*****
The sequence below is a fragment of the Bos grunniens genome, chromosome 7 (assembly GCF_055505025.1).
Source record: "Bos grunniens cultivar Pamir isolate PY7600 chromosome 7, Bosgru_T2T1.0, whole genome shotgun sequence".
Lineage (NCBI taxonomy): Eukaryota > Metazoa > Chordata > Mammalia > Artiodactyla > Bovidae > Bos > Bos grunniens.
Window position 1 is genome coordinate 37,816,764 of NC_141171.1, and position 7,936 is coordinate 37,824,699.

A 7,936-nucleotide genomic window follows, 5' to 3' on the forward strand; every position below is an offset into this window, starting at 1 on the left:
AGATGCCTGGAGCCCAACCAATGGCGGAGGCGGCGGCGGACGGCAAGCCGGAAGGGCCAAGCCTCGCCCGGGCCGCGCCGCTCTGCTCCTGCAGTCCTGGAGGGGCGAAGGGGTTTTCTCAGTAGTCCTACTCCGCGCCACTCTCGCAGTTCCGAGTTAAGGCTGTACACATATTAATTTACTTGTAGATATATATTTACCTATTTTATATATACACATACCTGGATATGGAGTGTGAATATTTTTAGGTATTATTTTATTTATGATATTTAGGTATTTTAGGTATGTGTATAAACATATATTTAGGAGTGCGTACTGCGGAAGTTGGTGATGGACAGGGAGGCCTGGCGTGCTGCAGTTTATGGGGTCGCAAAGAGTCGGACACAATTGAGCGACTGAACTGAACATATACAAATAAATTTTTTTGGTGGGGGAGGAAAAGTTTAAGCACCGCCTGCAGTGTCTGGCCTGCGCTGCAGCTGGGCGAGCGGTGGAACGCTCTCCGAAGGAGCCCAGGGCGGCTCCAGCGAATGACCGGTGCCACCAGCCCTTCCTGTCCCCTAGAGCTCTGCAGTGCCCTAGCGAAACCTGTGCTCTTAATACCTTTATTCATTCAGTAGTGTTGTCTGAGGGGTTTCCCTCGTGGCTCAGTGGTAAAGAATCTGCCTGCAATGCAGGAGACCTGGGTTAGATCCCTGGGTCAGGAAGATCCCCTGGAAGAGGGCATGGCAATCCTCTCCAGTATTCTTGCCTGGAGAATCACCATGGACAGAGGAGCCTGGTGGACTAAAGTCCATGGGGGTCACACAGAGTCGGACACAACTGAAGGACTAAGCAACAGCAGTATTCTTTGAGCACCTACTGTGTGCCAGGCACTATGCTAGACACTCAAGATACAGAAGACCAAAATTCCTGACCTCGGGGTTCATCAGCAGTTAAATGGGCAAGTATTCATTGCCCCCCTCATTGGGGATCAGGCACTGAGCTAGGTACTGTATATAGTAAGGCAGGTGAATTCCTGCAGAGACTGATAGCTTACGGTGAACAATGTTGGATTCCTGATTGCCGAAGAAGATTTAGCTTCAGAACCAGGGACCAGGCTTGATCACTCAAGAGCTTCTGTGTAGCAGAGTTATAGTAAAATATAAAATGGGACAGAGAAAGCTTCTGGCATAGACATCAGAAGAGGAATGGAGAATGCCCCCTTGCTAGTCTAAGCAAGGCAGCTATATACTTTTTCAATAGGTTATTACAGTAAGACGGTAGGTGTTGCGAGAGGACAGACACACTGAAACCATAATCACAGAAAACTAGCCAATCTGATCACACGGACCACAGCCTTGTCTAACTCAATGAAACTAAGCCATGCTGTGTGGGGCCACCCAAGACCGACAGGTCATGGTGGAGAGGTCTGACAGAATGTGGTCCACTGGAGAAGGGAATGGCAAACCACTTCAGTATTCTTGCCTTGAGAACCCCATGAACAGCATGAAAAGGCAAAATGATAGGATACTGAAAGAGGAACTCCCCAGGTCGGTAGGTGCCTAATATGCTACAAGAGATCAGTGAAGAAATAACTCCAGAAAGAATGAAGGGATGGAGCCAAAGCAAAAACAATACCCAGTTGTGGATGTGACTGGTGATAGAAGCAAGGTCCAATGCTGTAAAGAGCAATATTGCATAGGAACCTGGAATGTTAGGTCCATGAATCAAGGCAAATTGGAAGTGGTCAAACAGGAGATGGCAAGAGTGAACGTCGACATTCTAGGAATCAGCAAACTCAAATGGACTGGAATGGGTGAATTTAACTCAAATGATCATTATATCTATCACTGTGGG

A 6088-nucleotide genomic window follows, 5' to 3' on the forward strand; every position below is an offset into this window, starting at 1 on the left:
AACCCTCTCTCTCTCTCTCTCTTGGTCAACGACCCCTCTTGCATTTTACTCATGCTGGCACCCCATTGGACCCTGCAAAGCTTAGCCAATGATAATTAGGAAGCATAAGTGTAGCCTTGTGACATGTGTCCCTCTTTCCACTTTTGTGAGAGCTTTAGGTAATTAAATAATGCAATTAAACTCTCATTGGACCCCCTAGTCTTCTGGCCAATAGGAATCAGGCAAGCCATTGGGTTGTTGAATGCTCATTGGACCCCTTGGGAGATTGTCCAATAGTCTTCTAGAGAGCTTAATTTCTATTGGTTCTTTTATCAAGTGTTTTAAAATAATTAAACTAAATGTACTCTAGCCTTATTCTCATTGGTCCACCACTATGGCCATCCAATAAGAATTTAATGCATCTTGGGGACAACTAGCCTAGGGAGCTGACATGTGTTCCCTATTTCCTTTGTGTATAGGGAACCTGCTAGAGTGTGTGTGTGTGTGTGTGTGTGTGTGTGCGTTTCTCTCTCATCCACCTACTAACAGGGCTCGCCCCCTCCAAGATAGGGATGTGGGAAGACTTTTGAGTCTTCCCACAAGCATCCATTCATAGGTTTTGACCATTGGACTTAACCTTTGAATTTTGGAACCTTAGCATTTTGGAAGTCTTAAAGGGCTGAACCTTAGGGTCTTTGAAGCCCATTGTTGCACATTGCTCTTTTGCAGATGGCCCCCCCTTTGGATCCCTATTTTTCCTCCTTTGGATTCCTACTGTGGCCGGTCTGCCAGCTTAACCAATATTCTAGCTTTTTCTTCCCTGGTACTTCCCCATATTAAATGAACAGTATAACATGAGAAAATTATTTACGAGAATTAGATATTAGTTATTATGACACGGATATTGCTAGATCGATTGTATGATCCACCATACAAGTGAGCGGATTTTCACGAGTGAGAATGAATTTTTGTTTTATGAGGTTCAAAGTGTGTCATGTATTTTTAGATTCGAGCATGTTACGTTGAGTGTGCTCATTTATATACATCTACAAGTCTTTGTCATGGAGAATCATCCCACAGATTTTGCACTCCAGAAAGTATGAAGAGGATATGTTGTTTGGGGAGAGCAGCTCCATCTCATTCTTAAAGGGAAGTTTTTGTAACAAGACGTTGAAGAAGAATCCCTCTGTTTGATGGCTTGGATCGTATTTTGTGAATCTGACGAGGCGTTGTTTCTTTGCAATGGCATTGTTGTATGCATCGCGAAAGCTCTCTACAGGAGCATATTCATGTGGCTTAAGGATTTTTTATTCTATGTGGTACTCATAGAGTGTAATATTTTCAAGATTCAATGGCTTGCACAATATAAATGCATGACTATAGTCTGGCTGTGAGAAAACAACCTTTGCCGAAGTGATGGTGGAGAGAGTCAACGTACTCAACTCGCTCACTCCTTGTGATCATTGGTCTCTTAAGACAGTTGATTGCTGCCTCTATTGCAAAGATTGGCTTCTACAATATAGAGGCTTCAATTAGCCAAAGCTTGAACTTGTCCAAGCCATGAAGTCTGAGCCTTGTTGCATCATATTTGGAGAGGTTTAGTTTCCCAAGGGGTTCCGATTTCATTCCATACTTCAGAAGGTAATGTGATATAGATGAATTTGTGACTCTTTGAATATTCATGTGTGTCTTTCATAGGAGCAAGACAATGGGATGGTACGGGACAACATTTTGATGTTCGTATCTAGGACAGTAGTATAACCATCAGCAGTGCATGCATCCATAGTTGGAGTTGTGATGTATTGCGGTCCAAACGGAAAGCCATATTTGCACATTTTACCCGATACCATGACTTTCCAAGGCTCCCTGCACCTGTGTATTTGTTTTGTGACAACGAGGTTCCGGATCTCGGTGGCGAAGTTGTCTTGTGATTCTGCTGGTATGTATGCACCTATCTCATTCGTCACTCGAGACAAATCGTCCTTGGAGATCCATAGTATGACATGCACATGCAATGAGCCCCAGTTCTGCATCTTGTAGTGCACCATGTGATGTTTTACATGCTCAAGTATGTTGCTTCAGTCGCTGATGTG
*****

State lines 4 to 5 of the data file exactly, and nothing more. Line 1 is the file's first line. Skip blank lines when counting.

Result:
Window position 1 is genome coordinate 37,816,764 of NC_141171.1, and position 7,936 is coordinate 37,824,699.

A 7,936-nucleotide genomic window follows, 5' to 3' on the forward strand; every position below is an offset into this window, starting at 1 on the left: